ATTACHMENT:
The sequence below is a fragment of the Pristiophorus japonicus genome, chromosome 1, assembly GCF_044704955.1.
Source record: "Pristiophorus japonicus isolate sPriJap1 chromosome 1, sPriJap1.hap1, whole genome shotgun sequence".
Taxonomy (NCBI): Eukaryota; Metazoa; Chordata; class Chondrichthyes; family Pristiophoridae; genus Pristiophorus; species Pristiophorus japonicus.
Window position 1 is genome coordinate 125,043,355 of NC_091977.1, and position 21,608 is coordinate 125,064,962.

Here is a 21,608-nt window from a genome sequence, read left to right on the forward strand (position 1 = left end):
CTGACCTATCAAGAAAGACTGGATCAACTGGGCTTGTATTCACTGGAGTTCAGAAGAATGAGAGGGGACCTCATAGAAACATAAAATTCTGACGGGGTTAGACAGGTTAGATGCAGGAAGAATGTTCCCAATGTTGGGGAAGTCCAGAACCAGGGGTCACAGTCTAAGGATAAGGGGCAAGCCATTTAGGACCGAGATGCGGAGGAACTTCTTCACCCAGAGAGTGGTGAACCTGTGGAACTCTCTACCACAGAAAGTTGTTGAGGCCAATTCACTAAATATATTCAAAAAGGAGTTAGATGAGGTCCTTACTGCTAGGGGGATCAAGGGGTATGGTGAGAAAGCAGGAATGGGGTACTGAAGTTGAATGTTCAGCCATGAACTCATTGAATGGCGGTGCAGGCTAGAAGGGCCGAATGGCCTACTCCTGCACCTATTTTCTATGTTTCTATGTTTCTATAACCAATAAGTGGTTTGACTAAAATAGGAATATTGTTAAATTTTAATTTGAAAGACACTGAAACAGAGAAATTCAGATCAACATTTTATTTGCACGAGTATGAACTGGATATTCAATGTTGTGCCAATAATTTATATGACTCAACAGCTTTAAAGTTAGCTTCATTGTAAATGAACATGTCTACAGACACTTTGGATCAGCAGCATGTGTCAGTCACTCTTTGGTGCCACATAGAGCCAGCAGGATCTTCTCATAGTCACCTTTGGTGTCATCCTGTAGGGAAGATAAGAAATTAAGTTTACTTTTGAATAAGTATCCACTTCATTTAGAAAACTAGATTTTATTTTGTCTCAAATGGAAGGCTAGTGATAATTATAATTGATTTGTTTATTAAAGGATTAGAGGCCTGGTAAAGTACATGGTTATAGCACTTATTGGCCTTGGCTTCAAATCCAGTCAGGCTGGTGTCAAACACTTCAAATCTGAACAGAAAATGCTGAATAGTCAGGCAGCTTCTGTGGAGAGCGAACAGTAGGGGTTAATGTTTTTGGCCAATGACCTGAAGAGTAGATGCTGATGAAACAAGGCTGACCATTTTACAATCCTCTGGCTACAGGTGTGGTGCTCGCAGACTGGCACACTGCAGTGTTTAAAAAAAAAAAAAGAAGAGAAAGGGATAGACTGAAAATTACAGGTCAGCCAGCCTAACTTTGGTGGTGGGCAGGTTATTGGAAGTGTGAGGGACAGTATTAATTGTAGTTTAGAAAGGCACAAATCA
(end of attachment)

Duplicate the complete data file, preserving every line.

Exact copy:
The sequence below is a fragment of the Pristiophorus japonicus genome, chromosome 1, assembly GCF_044704955.1.
Source record: "Pristiophorus japonicus isolate sPriJap1 chromosome 1, sPriJap1.hap1, whole genome shotgun sequence".
Taxonomy (NCBI): Eukaryota; Metazoa; Chordata; class Chondrichthyes; family Pristiophoridae; genus Pristiophorus; species Pristiophorus japonicus.
Window position 1 is genome coordinate 125,043,355 of NC_091977.1, and position 21,608 is coordinate 125,064,962.

Here is a 21,608-nt window from a genome sequence, read left to right on the forward strand (position 1 = left end):
CTGACCTATCAAGAAAGACTGGATCAACTGGGCTTGTATTCACTGGAGTTCAGAAGAATGAGAGGGGACCTCATAGAAACATAAAATTCTGACGGGGTTAGACAGGTTAGATGCAGGAAGAATGTTCCCAATGTTGGGGAAGTCCAGAACCAGGGGTCACAGTCTAAGGATAAGGGGCAAGCCATTTAGGACCGAGATGCGGAGGAACTTCTTCACCCAGAGAGTGGTGAACCTGTGGAACTCTCTACCACAGAAAGTTGTTGAGGCCAATTCACTAAATATATTCAAAAAGGAGTTAGATGAGGTCCTTACTGCTAGGGGGATCAAGGGGTATGGTGAGAAAGCAGGAATGGGGTACTGAAGTTGAATGTTCAGCCATGAACTCATTGAATGGCGGTGCAGGCTAGAAGGGCCGAATGGCCTACTCCTGCACCTATTTTCTATGTTTCTATGTTTCTATAACCAATAAGTGGTTTGACTAAAATAGGAATATTGTTAAATTTTAATTTGAAAGACACTGAAACAGAGAAATTCAGATCAACATTTTATTTGCACGAGTATGAACTGGATATTCAATGTTGTGCCAATAATTTATATGACTCAACAGCTTTAAAGTTAGCTTCATTGTAAATGAACATGTCTACAGACACTTTGGATCAGCAGCATGTGTCAGTCACTCTTTGGTGCCACATAGAGCCAGCAGGATCTTCTCATAGTCACCTTTGGTGTCATCCTGTAGGGAAGATAAGAAATTAAGTTTACTTTTGAATAAGTATCCACTTCATTTAGAAAACTAGATTTTATTTTGTCTCAAATGGAAGGCTAGTGATAATTATAATTGATTTGTTTATTAAAGGATTAGAGGCCTGGTAAAGTACATGGTTATAGCACTTATTGGCCTTGGCTTCAAATCCAGTCAGGCTGGTGTCAAACACTTCAAATCTGAACAGAAAATGCTGAATAGTCAGGCAGCTTCTGTGGAGAGCGAACAGTAGGGGTTAATGTTTTTGGCCAATGACCTGAAGAGTAGATGCTGATGAAACAAGGCTGACCATTTTACAATCCTCTGGCTACAGGTGTGGTGCTCGCAGACTGGCACACTGCAGTGTTTAAAAAAAAAAAAAGAAGAGAAAGGGATAGACTGAAAATTACAGGTCAGCCAGCCTAACTTTGGTGGTGGGCAGGTTATTGGAAGTGTGAGGGACAGTATTAATTGTAGTTTAGAAAGGCACAAATCA